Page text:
Police have been told not to download the new NHS Covid-19 app on their work phone, with the new tool already hitting 12 million downloads.
Forces across the country were issued guidance telling them not to install the new app – though the National Police Chiefs Council insisted it was not as a result of security issues.
The warning came as Matt Hancock, the health secretary, claimed that the app had been downloaded more quickly than any other app in the history of the country.
But the success of the app has come with a range of concerns, including frustration that the app only works with more recent handsets and notifications that led some users to be needlessly concerned.
Now police officers have been advised not to install the app on their work devices – instead being encouraged to add it to their personal phones.
"Police forces use a variety of mobile devices with different system restrictions," the NPCC said.
"It is important that we have confidence that the NHS app will work for officers and staff consistently across the country, and it is for this reason that we have recommended that officers and staff download the app to their personal as opposed to work devices, rather than any suggestion of security implications."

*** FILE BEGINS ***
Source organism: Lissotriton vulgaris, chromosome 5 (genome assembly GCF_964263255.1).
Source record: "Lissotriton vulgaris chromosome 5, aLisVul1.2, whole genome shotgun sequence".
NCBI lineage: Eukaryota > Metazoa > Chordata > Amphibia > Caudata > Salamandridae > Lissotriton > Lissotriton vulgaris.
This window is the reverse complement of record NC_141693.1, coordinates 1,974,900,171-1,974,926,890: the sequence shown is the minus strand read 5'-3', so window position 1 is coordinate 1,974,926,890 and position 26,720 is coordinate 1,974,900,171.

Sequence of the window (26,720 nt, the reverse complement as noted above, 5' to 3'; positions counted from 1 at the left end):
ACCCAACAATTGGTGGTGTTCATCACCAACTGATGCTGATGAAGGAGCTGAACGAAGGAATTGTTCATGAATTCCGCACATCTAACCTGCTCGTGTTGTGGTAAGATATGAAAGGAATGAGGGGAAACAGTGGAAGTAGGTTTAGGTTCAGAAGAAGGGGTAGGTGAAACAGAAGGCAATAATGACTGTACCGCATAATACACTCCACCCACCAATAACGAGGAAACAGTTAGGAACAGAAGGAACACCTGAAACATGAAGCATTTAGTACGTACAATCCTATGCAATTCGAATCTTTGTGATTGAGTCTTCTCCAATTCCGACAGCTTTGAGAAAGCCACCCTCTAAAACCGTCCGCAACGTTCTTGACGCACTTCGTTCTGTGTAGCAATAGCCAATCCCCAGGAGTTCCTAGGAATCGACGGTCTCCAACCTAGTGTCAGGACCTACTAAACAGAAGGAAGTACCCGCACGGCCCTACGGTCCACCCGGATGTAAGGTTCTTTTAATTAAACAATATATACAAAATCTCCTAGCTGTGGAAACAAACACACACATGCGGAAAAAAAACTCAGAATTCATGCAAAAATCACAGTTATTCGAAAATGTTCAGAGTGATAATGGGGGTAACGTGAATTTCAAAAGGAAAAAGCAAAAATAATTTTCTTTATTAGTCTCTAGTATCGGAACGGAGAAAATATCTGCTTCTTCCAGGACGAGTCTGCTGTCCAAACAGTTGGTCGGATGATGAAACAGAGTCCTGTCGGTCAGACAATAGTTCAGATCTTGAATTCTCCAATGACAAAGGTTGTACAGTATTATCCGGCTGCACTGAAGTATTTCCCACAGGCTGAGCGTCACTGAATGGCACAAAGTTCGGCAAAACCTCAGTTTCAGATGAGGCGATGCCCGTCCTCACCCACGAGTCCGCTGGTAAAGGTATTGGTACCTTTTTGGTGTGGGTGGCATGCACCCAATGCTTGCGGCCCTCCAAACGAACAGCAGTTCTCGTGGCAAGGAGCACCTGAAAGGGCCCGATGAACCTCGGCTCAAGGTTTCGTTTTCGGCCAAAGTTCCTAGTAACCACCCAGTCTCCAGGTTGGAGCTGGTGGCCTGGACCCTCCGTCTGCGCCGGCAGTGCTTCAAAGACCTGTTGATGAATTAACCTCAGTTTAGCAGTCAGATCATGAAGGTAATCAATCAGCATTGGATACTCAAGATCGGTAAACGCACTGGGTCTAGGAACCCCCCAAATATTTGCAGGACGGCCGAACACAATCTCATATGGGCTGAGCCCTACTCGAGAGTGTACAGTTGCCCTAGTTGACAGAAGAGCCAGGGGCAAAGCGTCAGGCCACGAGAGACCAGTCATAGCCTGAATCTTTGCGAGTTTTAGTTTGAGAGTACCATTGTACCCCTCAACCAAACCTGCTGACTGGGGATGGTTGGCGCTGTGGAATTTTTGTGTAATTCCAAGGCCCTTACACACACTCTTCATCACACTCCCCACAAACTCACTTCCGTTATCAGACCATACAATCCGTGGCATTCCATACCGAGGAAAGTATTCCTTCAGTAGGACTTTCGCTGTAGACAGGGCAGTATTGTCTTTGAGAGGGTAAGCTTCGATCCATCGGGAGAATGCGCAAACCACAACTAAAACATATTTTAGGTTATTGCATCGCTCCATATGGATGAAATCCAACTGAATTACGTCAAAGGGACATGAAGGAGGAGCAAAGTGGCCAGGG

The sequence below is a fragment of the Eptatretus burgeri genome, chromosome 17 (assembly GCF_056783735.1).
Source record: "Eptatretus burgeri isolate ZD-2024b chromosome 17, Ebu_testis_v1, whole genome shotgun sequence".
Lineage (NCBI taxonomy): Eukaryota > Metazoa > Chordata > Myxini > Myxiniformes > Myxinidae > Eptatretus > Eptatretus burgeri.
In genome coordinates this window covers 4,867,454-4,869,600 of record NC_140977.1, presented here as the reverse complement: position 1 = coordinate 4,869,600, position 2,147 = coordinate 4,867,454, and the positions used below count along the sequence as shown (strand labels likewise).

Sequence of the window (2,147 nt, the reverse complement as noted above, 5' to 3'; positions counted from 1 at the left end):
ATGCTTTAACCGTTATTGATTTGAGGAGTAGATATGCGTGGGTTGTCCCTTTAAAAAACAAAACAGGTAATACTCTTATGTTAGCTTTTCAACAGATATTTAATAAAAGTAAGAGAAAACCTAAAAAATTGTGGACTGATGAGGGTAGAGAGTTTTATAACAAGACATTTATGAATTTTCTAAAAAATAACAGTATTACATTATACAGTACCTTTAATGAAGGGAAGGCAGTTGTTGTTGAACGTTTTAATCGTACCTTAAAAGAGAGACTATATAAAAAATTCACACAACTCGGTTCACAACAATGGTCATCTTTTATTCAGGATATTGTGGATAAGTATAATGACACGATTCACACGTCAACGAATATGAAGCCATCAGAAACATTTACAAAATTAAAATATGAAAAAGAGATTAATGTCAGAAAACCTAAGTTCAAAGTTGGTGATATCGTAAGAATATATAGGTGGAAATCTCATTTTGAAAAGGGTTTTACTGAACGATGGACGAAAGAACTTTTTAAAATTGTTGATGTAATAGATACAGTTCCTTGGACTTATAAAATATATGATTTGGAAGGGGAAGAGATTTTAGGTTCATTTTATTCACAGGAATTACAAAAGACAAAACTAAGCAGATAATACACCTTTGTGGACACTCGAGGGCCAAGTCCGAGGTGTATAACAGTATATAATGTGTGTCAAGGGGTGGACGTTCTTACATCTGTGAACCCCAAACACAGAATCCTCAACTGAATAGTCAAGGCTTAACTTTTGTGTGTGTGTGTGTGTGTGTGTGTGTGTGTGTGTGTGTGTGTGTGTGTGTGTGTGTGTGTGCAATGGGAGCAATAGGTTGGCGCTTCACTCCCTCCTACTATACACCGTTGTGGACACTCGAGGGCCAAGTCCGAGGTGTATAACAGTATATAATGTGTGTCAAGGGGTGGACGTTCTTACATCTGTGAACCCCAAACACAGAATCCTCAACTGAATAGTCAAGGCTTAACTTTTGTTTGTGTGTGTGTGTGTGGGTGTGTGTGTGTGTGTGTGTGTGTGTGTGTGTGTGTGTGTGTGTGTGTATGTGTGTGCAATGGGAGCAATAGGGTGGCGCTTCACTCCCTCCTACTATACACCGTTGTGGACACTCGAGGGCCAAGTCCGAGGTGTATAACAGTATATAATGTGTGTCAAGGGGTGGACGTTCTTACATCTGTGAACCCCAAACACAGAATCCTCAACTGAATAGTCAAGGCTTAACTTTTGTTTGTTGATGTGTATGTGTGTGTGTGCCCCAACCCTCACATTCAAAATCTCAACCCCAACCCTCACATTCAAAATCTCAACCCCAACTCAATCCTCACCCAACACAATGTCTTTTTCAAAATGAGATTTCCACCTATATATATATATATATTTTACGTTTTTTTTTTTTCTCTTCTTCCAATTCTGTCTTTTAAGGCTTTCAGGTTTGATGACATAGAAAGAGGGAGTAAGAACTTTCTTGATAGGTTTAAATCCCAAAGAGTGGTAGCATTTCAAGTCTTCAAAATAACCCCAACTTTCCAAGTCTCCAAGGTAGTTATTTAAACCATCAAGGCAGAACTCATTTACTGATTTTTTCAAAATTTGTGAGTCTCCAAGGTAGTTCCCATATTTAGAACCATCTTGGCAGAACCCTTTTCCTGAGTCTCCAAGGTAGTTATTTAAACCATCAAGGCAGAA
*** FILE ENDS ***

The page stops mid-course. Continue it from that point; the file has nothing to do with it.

It comes as Health Secretary Matt Hancock hailed what he called "the fastest download of an app in British history" having reached 12.4 million downloads by midday on Monday.
"I would urge everybody, including every single member in this House, to join the 12.4 million," Mr Hancock said.
The app uses Bluetooth technology to keep a tab of close proximity encounters with other people and informing them if one later tests positive for the virus.
The app is in the number one spot in both iOS and Android app stores.
Additional reporting by Press Association